Atrial fibrillation

Your house has plumbing and electrical wiring – so does your heart. The plumbing pipes are your arteries which bring oxygenated, nutrient rich blood to your heart muscle. These arteries can become clogged with cholesterol deposits, leading to angina or a heart attack.  The electrical wiring is also built in to the heart: this ensures that the four heart chambers beat regularly and in unison. Many things can affect the electrical system of the heart, e.g. some medications, smoking and thyroid hormones to name but a few. These can cause the conduction of electrical impulses to be disturbed, leading to an irregular heartbeat. Other factors, notably heart attacks, heart valve problems, smoking and ageing, can cause damage or degeneration in the actual electrical fibres: this will have a similar effect, but which may be irreversible.
Conduction problems which affect the receiving chambers of the heart – the atria – can lead to a condition called atrial fibrillation (AF). Here, the atria do not contract normally: instead of regular, forceful contractions which propel the blood onwards to the pumping chambers, the atria just quiver in a totally disorganized way. Just as your car cannot perform at its best when the timing is wrong, your heart function will be compromised when its timing is wrong.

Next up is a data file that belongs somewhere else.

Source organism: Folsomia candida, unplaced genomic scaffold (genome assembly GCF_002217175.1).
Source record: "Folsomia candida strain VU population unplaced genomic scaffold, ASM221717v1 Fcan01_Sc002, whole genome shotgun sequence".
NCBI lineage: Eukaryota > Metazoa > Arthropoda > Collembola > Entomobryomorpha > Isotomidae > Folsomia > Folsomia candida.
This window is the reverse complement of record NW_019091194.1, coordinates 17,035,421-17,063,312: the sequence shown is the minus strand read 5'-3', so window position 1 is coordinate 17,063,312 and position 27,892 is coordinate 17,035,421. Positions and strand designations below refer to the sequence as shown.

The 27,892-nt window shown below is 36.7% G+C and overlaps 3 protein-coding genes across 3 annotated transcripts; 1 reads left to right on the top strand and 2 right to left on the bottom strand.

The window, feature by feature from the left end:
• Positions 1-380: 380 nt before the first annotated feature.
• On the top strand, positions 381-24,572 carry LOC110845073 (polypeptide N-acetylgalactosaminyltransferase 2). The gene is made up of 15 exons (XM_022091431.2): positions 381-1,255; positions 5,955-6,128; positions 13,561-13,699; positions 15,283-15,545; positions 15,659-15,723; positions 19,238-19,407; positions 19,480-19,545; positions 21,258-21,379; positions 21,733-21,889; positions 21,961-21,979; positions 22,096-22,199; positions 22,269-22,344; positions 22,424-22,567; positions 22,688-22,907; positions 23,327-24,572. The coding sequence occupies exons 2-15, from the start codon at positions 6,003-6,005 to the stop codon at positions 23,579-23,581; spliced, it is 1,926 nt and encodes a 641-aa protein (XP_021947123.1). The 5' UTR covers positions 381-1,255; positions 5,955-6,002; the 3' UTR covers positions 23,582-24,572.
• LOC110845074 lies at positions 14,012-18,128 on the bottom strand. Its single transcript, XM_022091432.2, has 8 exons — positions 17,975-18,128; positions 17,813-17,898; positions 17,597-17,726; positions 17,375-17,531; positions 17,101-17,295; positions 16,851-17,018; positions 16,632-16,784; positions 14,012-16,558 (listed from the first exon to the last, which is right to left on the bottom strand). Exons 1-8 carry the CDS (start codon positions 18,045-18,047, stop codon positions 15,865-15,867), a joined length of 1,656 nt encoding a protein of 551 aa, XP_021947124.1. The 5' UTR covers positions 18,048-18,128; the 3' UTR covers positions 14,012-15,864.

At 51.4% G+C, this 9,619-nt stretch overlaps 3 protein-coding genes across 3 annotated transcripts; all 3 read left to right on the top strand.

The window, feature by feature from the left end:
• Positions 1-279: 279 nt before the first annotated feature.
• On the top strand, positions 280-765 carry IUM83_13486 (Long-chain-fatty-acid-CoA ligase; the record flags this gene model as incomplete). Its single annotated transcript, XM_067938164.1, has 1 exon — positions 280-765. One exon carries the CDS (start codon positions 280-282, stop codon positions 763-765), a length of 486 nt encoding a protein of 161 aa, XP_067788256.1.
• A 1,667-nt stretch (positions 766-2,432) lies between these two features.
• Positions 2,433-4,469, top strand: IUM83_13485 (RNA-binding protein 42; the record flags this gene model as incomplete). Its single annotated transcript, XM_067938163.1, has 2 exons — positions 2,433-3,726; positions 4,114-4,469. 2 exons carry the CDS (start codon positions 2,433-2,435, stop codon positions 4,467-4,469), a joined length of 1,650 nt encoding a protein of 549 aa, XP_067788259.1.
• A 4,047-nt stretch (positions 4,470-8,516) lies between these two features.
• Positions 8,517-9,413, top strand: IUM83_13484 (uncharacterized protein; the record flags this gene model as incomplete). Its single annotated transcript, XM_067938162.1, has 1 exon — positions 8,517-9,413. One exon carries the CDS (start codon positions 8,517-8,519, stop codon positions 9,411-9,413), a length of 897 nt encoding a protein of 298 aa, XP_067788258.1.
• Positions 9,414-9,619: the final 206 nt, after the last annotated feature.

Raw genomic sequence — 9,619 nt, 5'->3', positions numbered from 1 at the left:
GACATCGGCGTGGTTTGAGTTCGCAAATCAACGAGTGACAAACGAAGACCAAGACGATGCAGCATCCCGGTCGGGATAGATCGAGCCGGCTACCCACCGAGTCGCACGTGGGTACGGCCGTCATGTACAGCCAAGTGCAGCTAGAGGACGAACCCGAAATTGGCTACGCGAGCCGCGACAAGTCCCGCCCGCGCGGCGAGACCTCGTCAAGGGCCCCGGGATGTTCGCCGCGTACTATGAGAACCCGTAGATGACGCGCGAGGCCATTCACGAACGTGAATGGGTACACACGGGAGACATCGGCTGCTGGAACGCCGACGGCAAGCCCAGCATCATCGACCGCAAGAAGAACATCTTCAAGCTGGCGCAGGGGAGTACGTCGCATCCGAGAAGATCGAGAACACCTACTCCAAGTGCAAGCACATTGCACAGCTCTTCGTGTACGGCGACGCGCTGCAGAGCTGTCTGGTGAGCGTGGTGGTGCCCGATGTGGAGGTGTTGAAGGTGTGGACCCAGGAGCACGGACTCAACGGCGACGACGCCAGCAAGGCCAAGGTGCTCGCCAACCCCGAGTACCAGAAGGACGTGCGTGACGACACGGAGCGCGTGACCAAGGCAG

In AF, blood flow through the atria is thus sluggish, and can result in the formation of clots within the heart: this is a high risk factor for pulmonary embolus and stroke. In addition, there is ineffective filling of the ventricles, leading to a reduced cardiac output. AF is thus important because of the increased risk of mortality.
Because AF usually occurs against a background of existing heart disease, the symptoms may be overlooked or attributed to the existing problem. Even without underlying heart disease, the irregular rhythm itself can cause
• Palpitations ( awareness of an unpleasant, usually fast and irregular) heartbeat
• Decreased exercise tolerance
• Shortness of breath
• Weakness and dizziness
• Sudden drop in blood pressure
• Angina

Diagnosing AF is done with by an electrocardiogram (ECG). Restoring a normal heart rhythm (cardioversion) is the ideal solution but not always possible. If the rhythm remains abnormal, then you must be protected against stroke.  Warfarin prevents clots forming in the atria thereby protecting you against stroke and lung embolus.

If you suspect you may have a heart rhythm disorder, please consult your doctor for a referral to a cardiologist.